Inverness was a dark and scary place. We pulled into the outskirts of it around 10 PM, and already from the distance, all of the light pollution made us cringe. The giant stores and neon signs and parking lots and ugly cement buildings did nothing to cheer up our spirits. Our minds and hearts were still in the Highland Wilderness, and we did not want to be there.
So we took a fast-paced stroll around the city center, stocked up on digestive cookies, and left. We drove for another half hour before starting to look for a place to pull over for the night- without much luck, despite our multiple detours down tiny roads and into deserted parking lots. We ended up in scary parks and in a private airport and driving around the perimeter of an army base… until finally giving up and pulling into one of those parking areas at the side of the highway, next to a couple of 18-wheelers.
Not the most scenic sleeping spot, but we were exhausted and had no motivation to keep driving. We crossed our fingers that the morning sun would illuminate us with some inspiration, curled up with three layers of socks, closed our eyes, and smiled nostalgically at the thought that twelve hours earlier, we were somewhere between a homegrown breakfast and the sunny bottom of the ocean.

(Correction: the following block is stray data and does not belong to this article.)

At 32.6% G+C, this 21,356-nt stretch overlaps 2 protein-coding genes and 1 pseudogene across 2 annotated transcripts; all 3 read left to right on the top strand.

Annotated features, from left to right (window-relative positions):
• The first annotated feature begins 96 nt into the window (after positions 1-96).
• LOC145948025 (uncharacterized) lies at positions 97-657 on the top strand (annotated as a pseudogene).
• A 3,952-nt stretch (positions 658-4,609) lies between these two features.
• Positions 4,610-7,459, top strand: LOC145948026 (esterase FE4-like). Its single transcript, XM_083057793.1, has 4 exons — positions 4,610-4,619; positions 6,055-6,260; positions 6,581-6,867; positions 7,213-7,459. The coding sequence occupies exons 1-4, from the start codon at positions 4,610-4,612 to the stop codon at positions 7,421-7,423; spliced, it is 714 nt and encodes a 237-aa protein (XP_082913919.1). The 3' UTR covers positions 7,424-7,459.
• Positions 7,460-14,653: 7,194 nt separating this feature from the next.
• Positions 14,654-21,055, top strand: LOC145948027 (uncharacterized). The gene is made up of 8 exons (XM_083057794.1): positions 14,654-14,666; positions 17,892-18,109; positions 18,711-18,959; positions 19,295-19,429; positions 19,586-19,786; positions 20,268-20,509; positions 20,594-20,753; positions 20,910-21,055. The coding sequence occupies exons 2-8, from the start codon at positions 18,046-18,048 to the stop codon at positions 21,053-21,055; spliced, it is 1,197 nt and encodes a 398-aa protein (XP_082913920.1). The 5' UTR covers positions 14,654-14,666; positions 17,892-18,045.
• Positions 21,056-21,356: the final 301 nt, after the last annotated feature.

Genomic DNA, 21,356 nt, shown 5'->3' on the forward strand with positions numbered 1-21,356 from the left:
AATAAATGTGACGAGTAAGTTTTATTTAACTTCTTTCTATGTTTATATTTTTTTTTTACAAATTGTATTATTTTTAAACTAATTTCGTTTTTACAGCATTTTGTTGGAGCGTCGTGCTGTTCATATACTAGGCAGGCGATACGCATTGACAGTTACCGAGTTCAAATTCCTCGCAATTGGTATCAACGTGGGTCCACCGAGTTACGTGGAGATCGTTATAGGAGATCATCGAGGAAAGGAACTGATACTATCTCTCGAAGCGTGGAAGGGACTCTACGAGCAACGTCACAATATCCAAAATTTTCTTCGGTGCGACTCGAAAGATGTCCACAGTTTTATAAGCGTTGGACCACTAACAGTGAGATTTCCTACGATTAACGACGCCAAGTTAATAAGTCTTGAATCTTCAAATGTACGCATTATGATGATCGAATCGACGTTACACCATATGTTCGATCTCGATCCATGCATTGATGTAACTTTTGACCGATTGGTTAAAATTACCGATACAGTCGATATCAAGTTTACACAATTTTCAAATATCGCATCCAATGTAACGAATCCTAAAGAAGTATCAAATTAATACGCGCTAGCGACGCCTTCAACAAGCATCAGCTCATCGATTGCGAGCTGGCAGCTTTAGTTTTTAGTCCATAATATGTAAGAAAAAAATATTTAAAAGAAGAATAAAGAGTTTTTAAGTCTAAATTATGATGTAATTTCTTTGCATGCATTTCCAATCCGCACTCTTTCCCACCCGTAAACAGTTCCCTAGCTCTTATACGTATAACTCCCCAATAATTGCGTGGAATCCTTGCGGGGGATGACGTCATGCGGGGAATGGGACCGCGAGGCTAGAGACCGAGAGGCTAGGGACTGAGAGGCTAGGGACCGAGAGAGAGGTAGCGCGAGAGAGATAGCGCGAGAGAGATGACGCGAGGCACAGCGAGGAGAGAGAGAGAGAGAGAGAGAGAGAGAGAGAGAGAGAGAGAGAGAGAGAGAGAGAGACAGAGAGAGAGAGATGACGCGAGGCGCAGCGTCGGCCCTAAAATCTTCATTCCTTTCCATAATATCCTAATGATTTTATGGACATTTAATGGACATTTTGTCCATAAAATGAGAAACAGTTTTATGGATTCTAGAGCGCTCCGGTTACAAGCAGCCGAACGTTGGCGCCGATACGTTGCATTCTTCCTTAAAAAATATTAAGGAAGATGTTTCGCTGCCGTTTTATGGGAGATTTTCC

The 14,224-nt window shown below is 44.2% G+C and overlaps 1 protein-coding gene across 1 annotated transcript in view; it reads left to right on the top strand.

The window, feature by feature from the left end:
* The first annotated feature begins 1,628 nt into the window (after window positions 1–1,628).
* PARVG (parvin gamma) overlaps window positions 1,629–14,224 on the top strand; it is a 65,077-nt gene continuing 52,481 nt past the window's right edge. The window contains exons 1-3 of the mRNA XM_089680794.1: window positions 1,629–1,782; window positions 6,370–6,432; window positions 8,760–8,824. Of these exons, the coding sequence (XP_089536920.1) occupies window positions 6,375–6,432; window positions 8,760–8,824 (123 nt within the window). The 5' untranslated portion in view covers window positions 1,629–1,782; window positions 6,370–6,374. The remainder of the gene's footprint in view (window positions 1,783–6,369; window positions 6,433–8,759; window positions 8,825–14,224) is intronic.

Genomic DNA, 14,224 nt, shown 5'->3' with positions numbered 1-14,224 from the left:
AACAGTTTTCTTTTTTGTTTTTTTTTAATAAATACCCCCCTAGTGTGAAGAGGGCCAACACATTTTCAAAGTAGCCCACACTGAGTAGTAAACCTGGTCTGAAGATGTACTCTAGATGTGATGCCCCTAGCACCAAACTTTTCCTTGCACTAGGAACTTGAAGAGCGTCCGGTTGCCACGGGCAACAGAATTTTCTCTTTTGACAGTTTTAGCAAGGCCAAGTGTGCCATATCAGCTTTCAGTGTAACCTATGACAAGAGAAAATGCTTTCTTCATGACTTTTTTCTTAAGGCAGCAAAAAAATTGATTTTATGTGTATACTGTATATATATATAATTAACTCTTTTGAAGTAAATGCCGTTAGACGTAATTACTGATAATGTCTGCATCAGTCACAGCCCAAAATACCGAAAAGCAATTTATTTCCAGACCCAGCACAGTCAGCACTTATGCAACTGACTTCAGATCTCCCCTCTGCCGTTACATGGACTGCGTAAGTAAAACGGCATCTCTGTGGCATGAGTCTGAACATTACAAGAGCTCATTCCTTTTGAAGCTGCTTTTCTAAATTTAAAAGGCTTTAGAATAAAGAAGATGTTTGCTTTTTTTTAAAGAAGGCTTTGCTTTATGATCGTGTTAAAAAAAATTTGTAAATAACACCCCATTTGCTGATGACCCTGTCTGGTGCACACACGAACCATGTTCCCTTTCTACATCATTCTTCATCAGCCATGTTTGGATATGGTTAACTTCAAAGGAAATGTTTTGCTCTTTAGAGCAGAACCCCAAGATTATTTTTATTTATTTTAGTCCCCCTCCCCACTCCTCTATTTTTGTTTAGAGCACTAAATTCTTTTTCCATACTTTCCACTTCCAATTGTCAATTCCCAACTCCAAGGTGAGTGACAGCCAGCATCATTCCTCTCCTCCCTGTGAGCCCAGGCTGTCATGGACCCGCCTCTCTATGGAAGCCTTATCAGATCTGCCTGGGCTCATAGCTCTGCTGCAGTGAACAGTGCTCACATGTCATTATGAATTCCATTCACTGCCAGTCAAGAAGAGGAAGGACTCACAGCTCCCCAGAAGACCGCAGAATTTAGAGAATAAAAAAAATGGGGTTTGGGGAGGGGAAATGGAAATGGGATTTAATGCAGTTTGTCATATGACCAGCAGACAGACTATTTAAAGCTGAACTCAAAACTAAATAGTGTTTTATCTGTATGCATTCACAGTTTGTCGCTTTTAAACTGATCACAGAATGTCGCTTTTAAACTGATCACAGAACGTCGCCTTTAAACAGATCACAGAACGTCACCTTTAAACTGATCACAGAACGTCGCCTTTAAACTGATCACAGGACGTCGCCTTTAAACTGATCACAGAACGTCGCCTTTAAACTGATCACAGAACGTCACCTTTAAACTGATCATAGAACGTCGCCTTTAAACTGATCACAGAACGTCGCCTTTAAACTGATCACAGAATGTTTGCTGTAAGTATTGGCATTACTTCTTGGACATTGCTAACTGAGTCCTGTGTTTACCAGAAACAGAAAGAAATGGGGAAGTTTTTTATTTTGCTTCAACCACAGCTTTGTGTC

September 17, 2014 § 2 Comments
Day Seven found us celebrating our one-week anniversary in the UK by driving all day through beautiful landscapes- kind of what has established itself as the norm by this point.
After a lazy morning with a full Scottish breakfast (sausages and eggs and more meats, oh my!) in our little bunkhouse, we (painfully) bid arrivederci to the Isle of Skye and continued driving north through the Upper Highlands.
The road was, as always, mesmerizing. Except for the fact that we were in the red on the gas meter, and our rental car so kindly made it a point to point out that we were another five miles lower every few minutes. And, like I mentioned before, there ain’t much between one shack and another in the Highlands.
Somehow, as travel luck would have it, we pulled into Ullapool with some ten miles left. Celebration dance on the harbourside, next to the gas station!
And then we continued driving north. A couple of kilometers before Lochinver, Mr. Italian and I pulled over for a spontaneous hike to Kirkaig Falls.
The walk was simply breathtaking, starting lower in a bushy forest and then gently rising up to the mountaintops.
Between the fields of violet, we also found splashes of orange, which made for an exotic contrast: